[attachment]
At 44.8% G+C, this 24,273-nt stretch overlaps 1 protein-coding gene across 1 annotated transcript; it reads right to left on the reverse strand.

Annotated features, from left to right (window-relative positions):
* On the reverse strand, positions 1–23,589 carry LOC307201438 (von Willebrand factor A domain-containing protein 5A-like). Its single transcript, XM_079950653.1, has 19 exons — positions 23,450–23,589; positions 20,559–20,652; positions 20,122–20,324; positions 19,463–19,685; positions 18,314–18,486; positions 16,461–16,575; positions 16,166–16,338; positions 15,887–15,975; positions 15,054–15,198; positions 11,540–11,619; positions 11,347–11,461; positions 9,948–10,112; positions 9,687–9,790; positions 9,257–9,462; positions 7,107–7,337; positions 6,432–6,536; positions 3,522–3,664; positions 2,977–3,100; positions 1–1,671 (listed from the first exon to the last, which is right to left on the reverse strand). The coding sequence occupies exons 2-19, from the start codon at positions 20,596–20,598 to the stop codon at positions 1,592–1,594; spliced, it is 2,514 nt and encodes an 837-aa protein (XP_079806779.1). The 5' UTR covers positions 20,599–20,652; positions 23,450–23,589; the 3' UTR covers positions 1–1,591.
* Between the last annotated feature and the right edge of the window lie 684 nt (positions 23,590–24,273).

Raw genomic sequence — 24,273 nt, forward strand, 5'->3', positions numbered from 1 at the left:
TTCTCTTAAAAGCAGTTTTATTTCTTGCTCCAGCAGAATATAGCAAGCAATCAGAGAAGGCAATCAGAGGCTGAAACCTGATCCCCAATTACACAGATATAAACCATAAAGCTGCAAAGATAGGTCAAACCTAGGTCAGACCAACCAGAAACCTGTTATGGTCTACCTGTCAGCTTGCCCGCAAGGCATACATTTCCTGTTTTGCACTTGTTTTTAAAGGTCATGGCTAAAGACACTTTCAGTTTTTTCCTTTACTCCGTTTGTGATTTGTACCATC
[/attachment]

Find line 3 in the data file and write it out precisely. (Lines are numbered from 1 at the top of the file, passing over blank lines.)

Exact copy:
* On the reverse strand, positions 1–23,589 carry LOC307201438 (von Willebrand factor A domain-containing protein 5A-like). Its single transcript, XM_079950653.1, has 19 exons — positions 23,450–23,589; positions 20,559–20,652; positions 20,122–20,324; positions 19,463–19,685; positions 18,314–18,486; positions 16,461–16,575; positions 16,166–16,338; positions 15,887–15,975; positions 15,054–15,198; positions 11,540–11,619; positions 11,347–11,461; positions 9,948–10,112; positions 9,687–9,790; positions 9,257–9,462; positions 7,107–7,337; positions 6,432–6,536; positions 3,522–3,664; positions 2,977–3,100; positions 1–1,671 (listed from the first exon to the last, which is right to left on the reverse strand). The coding sequence occupies exons 2-19, from the start codon at positions 20,596–20,598 to the stop codon at positions 1,592–1,594; spliced, it is 2,514 nt and encodes an 837-aa protein (XP_079806779.1). The 5' UTR covers positions 20,599–20,652; positions 23,450–23,589; the 3' UTR covers positions 1–1,591.